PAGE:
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Aurora Loan Services v. Grant

SUPREME COURT OF THE STATE OF NEW YORK APPELLATE DIVISION SECOND JUDICIAL DEPARTMENT


February 23, 2010

AURORA LOAN SERVICES, RESPONDENT,
v.
PHILIP GRANT, APPELLANT, ET AL., DEFENDANTS.

In an action, inter alia, to foreclose a mortgage, the defendant Philip Grant appeals, as limited by his brief, from so much of an order of the Supreme Court, Kings County (Rothenberg, J.), dated May 29, 2008, as denied those branches of his motion which were to dismiss the complaint insofar as asserted against him pursuant to CPLR 3211(a)(1) and to vacate an order of the same court (Held, J.), dated March 6, 2008, granting the plaintiff's unopposed motion to dismiss his counterclaims pursuant to CPLR 3211(a)(5) and (a)(7), and granted those branches of the plaintiff's cross motion which were for summary judgment on the complaint and to dismiss his affirmative defenses.

Published by New York State Law Reporting Bureau pursuant to Judiciary Law § 431.

This opinion is uncorrected and subject to revision before publication in the Official Reports.

WILLIAM F. MASTRO, J.P., RUTH C. BALKIN, ARIEL E. BELEN and CHERYL E. CHAMBERS, JJ.

(Index No. 43363/07)

DECISION & ORDER

ORDERED that the order dated May 29, 2008, is affirmed insofar as appealed from, with costs.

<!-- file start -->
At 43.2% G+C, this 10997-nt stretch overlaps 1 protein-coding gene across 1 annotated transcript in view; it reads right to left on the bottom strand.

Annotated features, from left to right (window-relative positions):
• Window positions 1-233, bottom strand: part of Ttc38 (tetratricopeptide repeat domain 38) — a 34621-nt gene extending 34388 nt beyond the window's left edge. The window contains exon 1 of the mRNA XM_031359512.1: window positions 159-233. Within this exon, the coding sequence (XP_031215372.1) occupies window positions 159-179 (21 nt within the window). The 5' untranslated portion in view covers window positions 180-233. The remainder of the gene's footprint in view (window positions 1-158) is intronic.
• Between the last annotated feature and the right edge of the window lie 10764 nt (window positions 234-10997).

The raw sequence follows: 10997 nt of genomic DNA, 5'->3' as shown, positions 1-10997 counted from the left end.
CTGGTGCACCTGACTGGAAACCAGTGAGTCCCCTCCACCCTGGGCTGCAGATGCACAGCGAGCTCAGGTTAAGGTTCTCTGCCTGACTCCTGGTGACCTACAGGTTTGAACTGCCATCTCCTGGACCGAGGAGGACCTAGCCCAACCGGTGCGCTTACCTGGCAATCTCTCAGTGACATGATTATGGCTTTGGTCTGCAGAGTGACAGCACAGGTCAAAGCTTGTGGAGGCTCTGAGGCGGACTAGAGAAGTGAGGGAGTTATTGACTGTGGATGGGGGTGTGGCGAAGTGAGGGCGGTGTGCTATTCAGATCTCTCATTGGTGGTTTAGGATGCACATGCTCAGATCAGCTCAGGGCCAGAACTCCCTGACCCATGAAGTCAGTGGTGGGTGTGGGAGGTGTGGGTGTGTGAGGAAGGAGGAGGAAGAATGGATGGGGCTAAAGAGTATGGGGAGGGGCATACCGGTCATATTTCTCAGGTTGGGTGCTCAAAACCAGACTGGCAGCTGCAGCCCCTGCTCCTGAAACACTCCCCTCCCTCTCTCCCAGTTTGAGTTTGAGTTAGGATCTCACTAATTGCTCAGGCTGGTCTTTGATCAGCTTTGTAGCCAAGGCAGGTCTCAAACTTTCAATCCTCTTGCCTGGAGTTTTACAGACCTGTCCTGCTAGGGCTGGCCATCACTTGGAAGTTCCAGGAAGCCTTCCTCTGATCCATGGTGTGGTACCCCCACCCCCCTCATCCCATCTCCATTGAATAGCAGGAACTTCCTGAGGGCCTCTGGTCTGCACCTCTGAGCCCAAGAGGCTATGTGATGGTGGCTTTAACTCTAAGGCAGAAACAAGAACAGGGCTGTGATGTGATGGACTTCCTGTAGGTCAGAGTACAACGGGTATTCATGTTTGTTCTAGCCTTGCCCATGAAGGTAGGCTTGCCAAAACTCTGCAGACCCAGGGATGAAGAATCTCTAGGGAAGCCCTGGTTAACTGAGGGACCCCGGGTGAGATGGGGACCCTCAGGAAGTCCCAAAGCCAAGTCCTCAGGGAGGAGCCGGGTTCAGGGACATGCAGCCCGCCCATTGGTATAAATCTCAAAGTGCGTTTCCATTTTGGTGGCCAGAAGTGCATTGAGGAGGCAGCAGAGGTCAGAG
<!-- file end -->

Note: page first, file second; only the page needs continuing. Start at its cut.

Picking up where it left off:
"In order to prevail on a motion to vacate a default in opposing a motion, a moving party is required to demonstrate both a reasonable excuse for its default and a meritorious claim" (Montague v Rivera, 50 AD3d 656, 657; see Raciti v Sands Point Nursing Home, 54 AD3d 1014; St. Rose v McMorrow, 43 AD3d 1146). Contrary to the appellant's contention, he failed to demonstrate that any of his counterclaims had merit.

The plaintiff satisfied its prima facie burden establishing its entitlement to judgment as a matter of law (see Popular Fin. Servs., LLC v Williams, 50 AD3d 660; U.S. Bank Nat. Assn. TR U/S 6/01/98 [Home Equity Loan Trust 1998-2] v Alvarez, 49 AD3d 711). In opposition, the appellant failed to demonstrate the existence of a triable issue of fact as to a bona fide defense to the action (see U.S. Bank Trust N.A. Trustee v Butti, 16 AD3d 408; Mahopac Natl. Bank v Baisley, 244 AD2d 466, 467). Accordingly, the Supreme Court properly granted those branches of the plaintiff's cross motion which were for summary judgment on the complaint and to dismiss the appellant's affirmative defenses.

The appellant's remaining contention is without merit.

MASTRO, J.P., BALKIN, BELEN and CHAMBERS, JJ., concur.

20100223

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